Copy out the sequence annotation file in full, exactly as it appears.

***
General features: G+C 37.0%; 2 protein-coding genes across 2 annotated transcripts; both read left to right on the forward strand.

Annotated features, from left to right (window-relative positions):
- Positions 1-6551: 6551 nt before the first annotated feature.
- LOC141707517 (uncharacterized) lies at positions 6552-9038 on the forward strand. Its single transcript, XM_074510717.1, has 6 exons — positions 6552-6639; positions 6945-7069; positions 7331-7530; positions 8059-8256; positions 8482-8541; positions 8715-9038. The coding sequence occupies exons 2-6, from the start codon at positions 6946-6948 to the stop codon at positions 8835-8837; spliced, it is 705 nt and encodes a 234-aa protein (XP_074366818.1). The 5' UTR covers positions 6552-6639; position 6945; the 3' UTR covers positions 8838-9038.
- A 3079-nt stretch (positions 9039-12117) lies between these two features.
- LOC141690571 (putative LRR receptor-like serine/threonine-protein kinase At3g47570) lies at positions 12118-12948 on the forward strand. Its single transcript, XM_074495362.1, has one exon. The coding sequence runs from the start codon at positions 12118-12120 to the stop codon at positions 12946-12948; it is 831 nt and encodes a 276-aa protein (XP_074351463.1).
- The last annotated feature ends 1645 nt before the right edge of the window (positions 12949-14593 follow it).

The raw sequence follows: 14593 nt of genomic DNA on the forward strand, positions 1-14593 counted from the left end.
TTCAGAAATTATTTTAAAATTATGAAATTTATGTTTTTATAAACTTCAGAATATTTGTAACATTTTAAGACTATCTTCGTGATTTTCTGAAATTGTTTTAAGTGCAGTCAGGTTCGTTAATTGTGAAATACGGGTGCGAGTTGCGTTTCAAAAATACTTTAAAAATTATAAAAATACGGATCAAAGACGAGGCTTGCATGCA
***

General features: G+C 37.0%; 2 protein-coding genes across 2 annotated transcripts; both read left to right on the forward strand.

Annotated features, from left to right (window-relative positions):
- Positions 1-6551: 6551 nt before the first annotated feature.
- LOC141707517 (uncharacterized) lies at positions 6552-9038 on the forward strand. Its single transcript, XM_074510717.1, has 6 exons — positions 6552-6639; positions 6945-7069; positions 7331-7530; positions 8059-8256; positions 8482-8541; positions 8715-9038. The coding sequence occupies exons 2-6, from the start codon at positions 6946-6948 to the stop codon at positions 8835-8837; spliced, it is 705 nt and encodes a 234-aa protein (XP_074366818.1). The 5' UTR covers positions 6552-6639; position 6945; the 3' UTR covers positions 8838-9038.
- A 3079-nt stretch (positions 9039-12117) lies between these two features.
- LOC141690571 (putative LRR receptor-like serine/threonine-protein kinase At3g47570) lies at positions 12118-12948 on the forward strand. Its single transcript, XM_074495362.1, has one exon. The coding sequence runs from the start codon at positions 12118-12120 to the stop codon at positions 12946-12948; it is 831 nt and encodes a 276-aa protein (XP_074351463.1).
- The last annotated feature ends 1645 nt before the right edge of the window (positions 12949-14593 follow it).

The raw sequence follows: 14593 nt of genomic DNA on the forward strand, positions 1-14593 counted from the left end.
TTCAGAAATTATTTTAAAATTATGAAATTTATGTTTTTATAAACTTCAGAATATTTGTAACATTTTAAGACTATCTTCGTGATTTTCTGAAATTGTTTTAAGTGCAGTCAGGTTCGTTAATTGTGAAATACGGGTGCGAGTTGCGTTTCAAAAATACTTTAAAAATTATAAAAATACGGATCAAAGACGAGGCTTGCATGCA